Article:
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Older workers lower indemnity costs

Workers 65 and over that now represent 17% of the workforce are expected to increase as their retirement cushions have dramatically shrunk during the recession. What does this mean for Workers’ Compensation costs?

A recent report, published by the National Council on Compensation Insurance (NCCI), finds that although the average weekly wage tends to increase with the age of the worker, it peaks as workers turn 50. As these workers turn 60-64, they experience a gradual decline in wages, followed by a huge drop (as much as 30%), if they continue to work after age 65.

The research hints at workers’ changing to part-time status and shortened workweeks as they age. This affects indemnity severity, which increases gradually with age through age group 45 to 49 and then remains relatively flat from ages 60 to 64, after which it declines by roughly 20%. The NCCI report maintains that relative to all age groups, indemnity severity for workers aged 65 and older is roughly 4% less than it is for workers of all ages.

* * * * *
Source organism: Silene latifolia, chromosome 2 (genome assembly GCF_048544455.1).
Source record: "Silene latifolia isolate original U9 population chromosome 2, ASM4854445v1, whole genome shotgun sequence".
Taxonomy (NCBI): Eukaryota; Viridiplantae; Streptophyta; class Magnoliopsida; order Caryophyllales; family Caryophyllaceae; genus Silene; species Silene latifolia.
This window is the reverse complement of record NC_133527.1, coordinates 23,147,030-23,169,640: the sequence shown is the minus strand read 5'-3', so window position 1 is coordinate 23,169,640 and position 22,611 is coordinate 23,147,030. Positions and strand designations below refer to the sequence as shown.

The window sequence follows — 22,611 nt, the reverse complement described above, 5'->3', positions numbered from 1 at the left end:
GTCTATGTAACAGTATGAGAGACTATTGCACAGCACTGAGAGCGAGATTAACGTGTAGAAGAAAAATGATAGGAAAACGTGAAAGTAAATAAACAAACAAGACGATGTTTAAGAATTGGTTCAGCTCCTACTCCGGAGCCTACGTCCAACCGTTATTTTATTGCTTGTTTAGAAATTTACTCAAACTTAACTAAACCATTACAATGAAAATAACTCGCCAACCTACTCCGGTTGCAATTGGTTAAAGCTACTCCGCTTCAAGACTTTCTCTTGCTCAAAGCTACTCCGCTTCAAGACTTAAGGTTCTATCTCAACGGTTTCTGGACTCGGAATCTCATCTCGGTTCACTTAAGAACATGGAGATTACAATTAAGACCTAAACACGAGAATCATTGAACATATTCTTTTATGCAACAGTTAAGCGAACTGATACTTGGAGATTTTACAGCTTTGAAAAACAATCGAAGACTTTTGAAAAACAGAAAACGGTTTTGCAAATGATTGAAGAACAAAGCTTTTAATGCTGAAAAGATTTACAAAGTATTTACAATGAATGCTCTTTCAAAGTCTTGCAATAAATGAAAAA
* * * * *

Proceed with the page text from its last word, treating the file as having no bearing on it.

While it takes older workers longer to recover from injuries – median days away from work is 16, compared to 12 for workers 55 – 64 years of age and 10 days for workers 45 – 54 years of age - indemnity costs are lower due to lower wages.

Exceptions are found in the leisure and hospitality industry and food preparation and service occupations as well as in retail sales, where older workers have higher than average comp costs. These jobs probably experience significant falls/slips/trips, the leading cause of injury among older workers, nearly twice the rate of younger workers. Yet, in the more hazardous manufacturing and construction-related industries and occupations, older workers file fewer claims.

Older workers are generally considered to be safety conscious, loyal and reliable. For employers concerned about Worker’s Comp costs, the study suggests this is not a problem.